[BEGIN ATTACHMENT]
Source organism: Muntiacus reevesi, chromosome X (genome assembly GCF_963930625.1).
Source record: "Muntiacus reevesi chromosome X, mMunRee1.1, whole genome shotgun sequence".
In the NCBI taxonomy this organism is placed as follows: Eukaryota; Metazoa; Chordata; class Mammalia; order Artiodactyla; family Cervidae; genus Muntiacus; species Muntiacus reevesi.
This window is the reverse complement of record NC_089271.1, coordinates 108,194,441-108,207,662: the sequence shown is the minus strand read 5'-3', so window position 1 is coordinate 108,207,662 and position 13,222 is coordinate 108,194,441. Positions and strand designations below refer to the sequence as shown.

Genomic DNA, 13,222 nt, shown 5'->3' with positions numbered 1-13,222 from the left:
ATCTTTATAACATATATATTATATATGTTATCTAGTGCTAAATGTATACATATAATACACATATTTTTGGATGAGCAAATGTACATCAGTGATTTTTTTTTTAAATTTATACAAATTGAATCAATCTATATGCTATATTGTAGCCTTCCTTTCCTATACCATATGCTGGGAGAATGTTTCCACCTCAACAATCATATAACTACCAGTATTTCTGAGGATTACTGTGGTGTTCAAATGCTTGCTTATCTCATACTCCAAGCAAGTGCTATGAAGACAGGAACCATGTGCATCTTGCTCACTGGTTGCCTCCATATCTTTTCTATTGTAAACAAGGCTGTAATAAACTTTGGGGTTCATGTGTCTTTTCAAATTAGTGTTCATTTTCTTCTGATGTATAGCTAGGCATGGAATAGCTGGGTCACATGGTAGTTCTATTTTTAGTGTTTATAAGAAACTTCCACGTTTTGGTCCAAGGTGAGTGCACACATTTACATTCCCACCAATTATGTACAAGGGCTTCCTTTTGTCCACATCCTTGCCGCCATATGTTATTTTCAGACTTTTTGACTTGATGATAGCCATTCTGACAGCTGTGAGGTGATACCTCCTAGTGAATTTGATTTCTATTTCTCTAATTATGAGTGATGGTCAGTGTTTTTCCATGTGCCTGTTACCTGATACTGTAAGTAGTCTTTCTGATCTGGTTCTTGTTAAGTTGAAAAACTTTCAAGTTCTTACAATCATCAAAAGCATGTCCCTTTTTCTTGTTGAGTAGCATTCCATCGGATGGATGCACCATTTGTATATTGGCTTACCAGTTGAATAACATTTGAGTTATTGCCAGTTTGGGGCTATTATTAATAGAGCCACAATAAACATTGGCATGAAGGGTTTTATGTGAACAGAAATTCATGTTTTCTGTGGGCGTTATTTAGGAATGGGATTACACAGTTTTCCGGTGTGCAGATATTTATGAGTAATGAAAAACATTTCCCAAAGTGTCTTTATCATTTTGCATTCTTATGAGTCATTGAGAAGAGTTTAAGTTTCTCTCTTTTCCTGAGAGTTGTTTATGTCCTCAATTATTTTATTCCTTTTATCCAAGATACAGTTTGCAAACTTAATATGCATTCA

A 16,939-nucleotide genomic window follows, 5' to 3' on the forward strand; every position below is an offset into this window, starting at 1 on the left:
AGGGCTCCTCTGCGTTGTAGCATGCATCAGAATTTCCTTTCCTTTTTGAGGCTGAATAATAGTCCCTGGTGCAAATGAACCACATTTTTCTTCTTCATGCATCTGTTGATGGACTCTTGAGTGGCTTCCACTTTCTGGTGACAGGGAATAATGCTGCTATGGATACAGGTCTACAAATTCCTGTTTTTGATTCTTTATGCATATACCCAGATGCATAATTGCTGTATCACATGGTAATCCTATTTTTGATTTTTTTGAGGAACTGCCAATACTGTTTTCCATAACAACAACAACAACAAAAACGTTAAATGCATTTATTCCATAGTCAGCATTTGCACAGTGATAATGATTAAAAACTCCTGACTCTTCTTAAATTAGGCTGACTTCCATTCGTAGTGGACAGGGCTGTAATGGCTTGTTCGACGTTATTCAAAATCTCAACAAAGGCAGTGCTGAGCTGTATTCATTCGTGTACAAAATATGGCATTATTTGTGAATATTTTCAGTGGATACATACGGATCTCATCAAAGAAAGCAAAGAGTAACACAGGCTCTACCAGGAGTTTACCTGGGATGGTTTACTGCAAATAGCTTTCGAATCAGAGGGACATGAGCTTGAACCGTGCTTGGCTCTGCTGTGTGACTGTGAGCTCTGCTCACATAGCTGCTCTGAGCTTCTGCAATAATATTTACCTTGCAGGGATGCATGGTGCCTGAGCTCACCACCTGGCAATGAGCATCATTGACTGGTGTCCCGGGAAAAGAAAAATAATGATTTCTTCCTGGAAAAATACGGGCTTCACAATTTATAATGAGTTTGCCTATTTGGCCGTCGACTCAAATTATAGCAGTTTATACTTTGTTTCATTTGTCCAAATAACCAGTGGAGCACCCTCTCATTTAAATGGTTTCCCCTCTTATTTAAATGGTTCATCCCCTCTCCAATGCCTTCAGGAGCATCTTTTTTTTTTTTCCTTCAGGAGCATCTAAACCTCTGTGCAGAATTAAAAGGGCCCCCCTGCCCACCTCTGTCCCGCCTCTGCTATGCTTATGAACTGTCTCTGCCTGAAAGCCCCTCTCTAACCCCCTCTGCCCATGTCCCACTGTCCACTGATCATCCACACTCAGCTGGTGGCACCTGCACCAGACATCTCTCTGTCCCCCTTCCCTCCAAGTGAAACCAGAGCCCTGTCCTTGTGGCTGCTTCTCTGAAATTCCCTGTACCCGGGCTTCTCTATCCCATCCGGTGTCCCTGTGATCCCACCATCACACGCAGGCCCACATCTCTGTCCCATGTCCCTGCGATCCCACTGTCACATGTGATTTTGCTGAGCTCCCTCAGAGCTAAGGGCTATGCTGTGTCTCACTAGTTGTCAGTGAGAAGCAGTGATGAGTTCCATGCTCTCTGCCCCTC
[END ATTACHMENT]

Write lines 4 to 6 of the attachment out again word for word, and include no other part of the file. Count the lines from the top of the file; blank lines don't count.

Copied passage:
This window is the reverse complement of record NC_089271.1, coordinates 108,194,441-108,207,662: the sequence shown is the minus strand read 5'-3', so window position 1 is coordinate 108,207,662 and position 13,222 is coordinate 108,194,441. Positions and strand designations below refer to the sequence as shown.

Genomic DNA, 13,222 nt, shown 5'->3' with positions numbered 1-13,222 from the left:
ATCTTTATAACATATATATTATATATGTTATCTAGTGCTAAATGTATACATATAATACACATATTTTTGGATGAGCAAATGTACATCAGTGATTTTTTTTTTAAATTTATACAAATTGAATCAATCTATATGCTATATTGTAGCCTTCCTTTCCTATACCATATGCTGGGAGAATGTTTCCACCTCAACAATCATATAACTACCAGTATTTCTGAGGATTACTGTGGTGTTCAAATGCTTGCTTATCTCATACTCCAAGCAAGTGCTATGAAGACAGGAACCATGTGCATCTTGCTCACTGGTTGCCTCCATATCTTTTCTATTGTAAACAAGGCTGTAATAAACTTTGGGGTTCATGTGTCTTTTCAAATTAGTGTTCATTTTCTTCTGATGTATAGCTAGGCATGGAATAGCTGGGTCACATGGTAGTTCTATTTTTAGTGTTTATAAGAAACTTCCACGTTTTGGTCCAAGGTGAGTGCACACATTTACATTCCCACCAATTATGTACAAGGGCTTCCTTTTGTCCACATCCTTGCCGCCATATGTTATTTTCAGACTTTTTGACTTGATGATAGCCATTCTGACAGCTGTGAGGTGATACCTCCTAGTGAATTTGATTTCTATTTCTCTAATTATGAGTGATGGTCAGTGTTTTTCCATGTGCCTGTTACCTGATACTGTAAGTAGTCTTTCTGATCTGGTTCTTGTTAAGTTGAAAAACTTTCAAGTTCTTACAATCATCAAAAGCATGTCCCTTTTTCTTGTTGAGTAGCATTCCATCGGATGGATGCACCATTTGTATATTGGCTTACCAGTTGAATAACATTTGAGTTATTGCCAGTTTGGGGCTATTATTAATAGAGCCACAATAAACATTGGCATGAAGGGTTTTATGTGAACAGAAATTCATGTTTTCTGTGGGCGTTATTTAGGAATGGGATTACACAGTTTTCCGGTGTGCAGATATTTATGAGTAATGAAAAACATTTCCCAAAGTGTCTTTATCATTTTGCATTCTTATGAGTCATTGAGAAGAGTTTAAGTTTCTCTCTTTTCCTGAGAGTTGTTTATGTCCTCAATTATTTTATTCCTTTTATCCAAGATACAGTTTGCAAACTTAATATGCATTCA